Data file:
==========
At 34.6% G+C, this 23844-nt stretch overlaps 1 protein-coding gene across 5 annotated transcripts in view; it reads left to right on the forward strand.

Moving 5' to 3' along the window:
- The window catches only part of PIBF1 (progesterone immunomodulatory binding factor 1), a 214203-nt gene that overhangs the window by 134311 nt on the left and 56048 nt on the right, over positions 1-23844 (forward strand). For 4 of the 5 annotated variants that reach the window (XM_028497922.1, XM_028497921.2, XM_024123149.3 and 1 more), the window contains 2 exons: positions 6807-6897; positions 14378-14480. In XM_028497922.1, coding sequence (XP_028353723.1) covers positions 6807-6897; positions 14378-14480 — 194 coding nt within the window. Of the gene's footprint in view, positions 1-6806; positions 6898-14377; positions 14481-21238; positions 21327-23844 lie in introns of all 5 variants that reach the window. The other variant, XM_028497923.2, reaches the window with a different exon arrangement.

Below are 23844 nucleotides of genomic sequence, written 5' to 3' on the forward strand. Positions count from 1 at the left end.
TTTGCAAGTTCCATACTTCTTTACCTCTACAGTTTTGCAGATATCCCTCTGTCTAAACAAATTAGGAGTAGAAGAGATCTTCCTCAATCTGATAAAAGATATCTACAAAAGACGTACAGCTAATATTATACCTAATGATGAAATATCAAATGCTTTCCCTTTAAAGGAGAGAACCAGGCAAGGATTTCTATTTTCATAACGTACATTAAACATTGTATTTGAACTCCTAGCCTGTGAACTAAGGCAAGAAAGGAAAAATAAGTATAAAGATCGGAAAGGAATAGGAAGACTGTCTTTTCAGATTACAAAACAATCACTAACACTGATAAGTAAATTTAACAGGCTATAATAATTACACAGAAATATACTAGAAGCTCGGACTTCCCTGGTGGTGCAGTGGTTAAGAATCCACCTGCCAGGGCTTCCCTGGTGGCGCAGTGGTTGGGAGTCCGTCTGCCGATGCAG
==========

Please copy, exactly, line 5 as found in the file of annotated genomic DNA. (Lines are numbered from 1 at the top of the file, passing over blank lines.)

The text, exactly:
TTTGCAAGTTCCATACTTCTTTACCTCTACAGTTTTGCAGATATCCCTCTGTCTAAACAAATTAGGAGTAGAAGAGATCTTCCTCAATCTGATAAAAGATATCTACAAAAGACGTACAGCTAATATTATACCTAATGATGAAATATCAAATGCTTTCCCTTTAAAGGAGAGAACCAGGCAAGGATTTCTATTTTCATAACGTACATTAAACATTGTATTTGAACTCCTAGCCTGTGAACTAAGGCAAGAAAGGAAAAATAAGTATAAAGATCGGAAAGGAATAGGAAGACTGTCTTTTCAGATTACAAAACAATCACTAACACTGATAAGTAAATTTAACAGGCTATAATAATTACACAGAAATATACTAGAAGCTCGGACTTCCCTGGTGGTGCAGTGGTTAAGAATCCACCTGCCAGGGCTTCCCTGGTGGCGCAGTGGTTGGGAGTCCGTCTGCCGATGCAG